Optimism is a wonderful characteristic that makes life more fun and supports our creativity. It powers many of humankind’s achievements. For instance, Columbus’s optimism was a necessary element to his raising assets for a 1492 voyage into the unknown, and in persuading his crew not to turn back in the face of dangers and uncertainty.
There are times, however, when what appears to be optimism is instead refusal to look honestly at inconvenient facts. Educated people who reject the abundant evidence that human activities are changing, and have already changed, natural systems may do so for political, economic, convenience, and religious reasons that likely have little to do with the physics, chemistry and biology of climate change and its effects. They choose to put their heads in the sand and ignore climate science. Or some climate change deniers may be observant, sophisticated pessimists who believe that disastrous climate changes are already baked in, and so deny troubling facts that cannot be changed. It feels good to ignore bad news for as long as possible.
The optimist looks clearly at the damages which humans have inflicted on natural systems, and yet asserts that human creativity and energy can find ways to slow and then stop the bleeding of mankind’s life support systems. The ideas are interesting, but none have proven their practical value. One imaginative concept for stopping world sea level rise is to pump massive amounts of ocean water up almost a mile to near the South Pole. The extreme cold near the pole would freeze the pumped water, reducing sea levels as sea becomes Antarctica ice. Another is to create many square miles of sun shields that would orbit Earth and reflect solar radiation away. A third set is low-energy catalyst processes to breakdown greenhouse gasses into their less harmful chemical parts – for instance, CO2 into O2 and free carbon.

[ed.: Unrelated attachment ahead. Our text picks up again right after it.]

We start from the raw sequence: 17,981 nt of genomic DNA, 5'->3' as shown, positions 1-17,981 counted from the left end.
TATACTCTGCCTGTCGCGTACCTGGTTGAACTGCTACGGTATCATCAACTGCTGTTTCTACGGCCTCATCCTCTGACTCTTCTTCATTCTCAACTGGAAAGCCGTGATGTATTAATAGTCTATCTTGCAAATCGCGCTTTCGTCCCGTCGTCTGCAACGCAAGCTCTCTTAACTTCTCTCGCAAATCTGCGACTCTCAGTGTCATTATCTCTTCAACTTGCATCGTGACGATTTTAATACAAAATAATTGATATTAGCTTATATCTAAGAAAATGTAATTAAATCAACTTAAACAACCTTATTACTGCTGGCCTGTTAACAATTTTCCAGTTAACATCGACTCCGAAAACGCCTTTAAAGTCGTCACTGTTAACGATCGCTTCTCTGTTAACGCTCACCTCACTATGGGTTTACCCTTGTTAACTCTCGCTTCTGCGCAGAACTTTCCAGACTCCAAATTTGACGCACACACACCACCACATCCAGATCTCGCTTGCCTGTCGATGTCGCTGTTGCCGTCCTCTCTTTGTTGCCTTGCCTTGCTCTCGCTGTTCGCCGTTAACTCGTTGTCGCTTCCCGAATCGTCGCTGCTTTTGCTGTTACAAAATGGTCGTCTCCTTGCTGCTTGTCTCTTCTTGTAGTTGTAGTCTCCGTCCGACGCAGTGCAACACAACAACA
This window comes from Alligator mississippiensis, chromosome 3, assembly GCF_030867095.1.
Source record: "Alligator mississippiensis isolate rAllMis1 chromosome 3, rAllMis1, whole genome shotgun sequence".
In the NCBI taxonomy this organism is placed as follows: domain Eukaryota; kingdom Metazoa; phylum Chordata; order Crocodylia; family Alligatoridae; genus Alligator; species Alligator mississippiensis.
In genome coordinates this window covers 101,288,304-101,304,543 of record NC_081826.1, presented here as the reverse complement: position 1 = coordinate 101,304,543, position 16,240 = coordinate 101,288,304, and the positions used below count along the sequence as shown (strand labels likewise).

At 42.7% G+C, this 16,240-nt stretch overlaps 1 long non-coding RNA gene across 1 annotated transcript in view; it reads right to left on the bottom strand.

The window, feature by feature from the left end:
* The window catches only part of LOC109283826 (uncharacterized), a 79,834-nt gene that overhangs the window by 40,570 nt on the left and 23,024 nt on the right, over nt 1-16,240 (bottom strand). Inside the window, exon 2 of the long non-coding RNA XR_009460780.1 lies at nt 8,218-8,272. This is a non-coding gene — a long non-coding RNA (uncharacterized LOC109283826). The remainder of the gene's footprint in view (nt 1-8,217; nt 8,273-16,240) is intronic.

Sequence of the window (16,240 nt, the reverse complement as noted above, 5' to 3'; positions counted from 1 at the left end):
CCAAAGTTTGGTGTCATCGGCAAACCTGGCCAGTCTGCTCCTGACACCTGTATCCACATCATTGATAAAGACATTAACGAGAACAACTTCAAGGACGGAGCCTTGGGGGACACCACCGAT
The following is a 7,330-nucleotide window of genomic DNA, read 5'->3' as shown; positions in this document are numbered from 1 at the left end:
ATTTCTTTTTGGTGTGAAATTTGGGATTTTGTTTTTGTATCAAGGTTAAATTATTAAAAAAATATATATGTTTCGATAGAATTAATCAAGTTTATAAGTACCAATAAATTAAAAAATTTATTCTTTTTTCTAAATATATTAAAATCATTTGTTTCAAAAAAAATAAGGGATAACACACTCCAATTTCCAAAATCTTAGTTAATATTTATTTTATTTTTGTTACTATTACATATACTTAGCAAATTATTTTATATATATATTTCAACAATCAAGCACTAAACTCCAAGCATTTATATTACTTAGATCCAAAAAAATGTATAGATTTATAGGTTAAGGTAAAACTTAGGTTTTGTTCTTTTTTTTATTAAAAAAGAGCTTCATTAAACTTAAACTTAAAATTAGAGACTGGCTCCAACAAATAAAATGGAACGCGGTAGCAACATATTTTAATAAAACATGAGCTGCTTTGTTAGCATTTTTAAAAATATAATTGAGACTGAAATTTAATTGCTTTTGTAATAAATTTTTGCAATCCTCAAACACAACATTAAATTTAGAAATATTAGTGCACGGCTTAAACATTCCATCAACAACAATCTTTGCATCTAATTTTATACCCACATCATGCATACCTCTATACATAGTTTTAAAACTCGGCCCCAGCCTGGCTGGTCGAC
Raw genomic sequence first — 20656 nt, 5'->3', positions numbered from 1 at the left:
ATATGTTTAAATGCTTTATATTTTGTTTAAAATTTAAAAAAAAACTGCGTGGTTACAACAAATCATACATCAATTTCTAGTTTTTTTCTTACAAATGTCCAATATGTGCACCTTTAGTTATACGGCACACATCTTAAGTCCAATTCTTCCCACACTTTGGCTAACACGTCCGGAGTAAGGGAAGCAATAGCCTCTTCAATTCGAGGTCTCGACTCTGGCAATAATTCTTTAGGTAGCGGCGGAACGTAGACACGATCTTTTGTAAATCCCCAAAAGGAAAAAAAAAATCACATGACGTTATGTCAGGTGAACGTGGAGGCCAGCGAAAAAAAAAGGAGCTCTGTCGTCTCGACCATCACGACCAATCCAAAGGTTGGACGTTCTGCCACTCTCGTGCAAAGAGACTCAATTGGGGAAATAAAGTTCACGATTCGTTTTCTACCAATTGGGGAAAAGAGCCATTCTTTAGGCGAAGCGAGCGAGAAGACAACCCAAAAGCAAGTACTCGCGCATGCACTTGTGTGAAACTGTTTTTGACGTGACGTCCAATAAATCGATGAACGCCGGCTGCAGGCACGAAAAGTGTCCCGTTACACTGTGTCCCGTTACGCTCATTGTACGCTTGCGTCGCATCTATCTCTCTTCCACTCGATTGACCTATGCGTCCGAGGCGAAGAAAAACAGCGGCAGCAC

Each of the proposed avoidance and mitigation approaches would require that billions of people cooperate as never before, use resources at unprecedented scales, and do so knowing that all avoidance efforts might fail to stop climate change even if technical fixes did work. Science’s warnings have been public for many decades and humankind has so far done very little to avoid catastrophe, and we know that past behavior is a predictor of future behavior. Physical science predicts that the Earth will continue to warm, the seas will continue to rise, extreme weather events will be more frequent and stronger. History and psychology predict that humankind will do too little to protect itself. Our blog’s more conservative, recommended approach is to give weight to credible predictions that inconvenient climate changes will continue and will accelerate during the remainder of our lifetimes.
Future posts will outline an optimist’s strategies to protect himself and his family from rapid changes in the natural world coming this century.